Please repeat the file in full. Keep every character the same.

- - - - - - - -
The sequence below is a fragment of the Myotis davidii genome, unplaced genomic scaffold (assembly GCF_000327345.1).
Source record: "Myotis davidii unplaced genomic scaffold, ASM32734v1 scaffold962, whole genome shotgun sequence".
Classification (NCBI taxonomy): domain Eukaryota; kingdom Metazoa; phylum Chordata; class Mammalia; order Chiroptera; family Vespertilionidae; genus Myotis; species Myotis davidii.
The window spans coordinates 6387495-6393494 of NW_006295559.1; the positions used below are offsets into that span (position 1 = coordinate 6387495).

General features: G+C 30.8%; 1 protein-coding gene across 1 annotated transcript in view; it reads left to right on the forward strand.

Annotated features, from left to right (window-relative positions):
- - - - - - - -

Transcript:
The sequence below is a fragment of the Myotis davidii genome, unplaced genomic scaffold (assembly GCF_000327345.1).
Source record: "Myotis davidii unplaced genomic scaffold, ASM32734v1 scaffold962, whole genome shotgun sequence".
Classification (NCBI taxonomy): domain Eukaryota; kingdom Metazoa; phylum Chordata; class Mammalia; order Chiroptera; family Vespertilionidae; genus Myotis; species Myotis davidii.
The window spans coordinates 6387495-6393494 of NW_006295559.1; the positions used below are offsets into that span (position 1 = coordinate 6387495).

General features: G+C 30.8%; 1 protein-coding gene across 1 annotated transcript in view; it reads left to right on the forward strand.

Annotated features, from left to right (window-relative positions):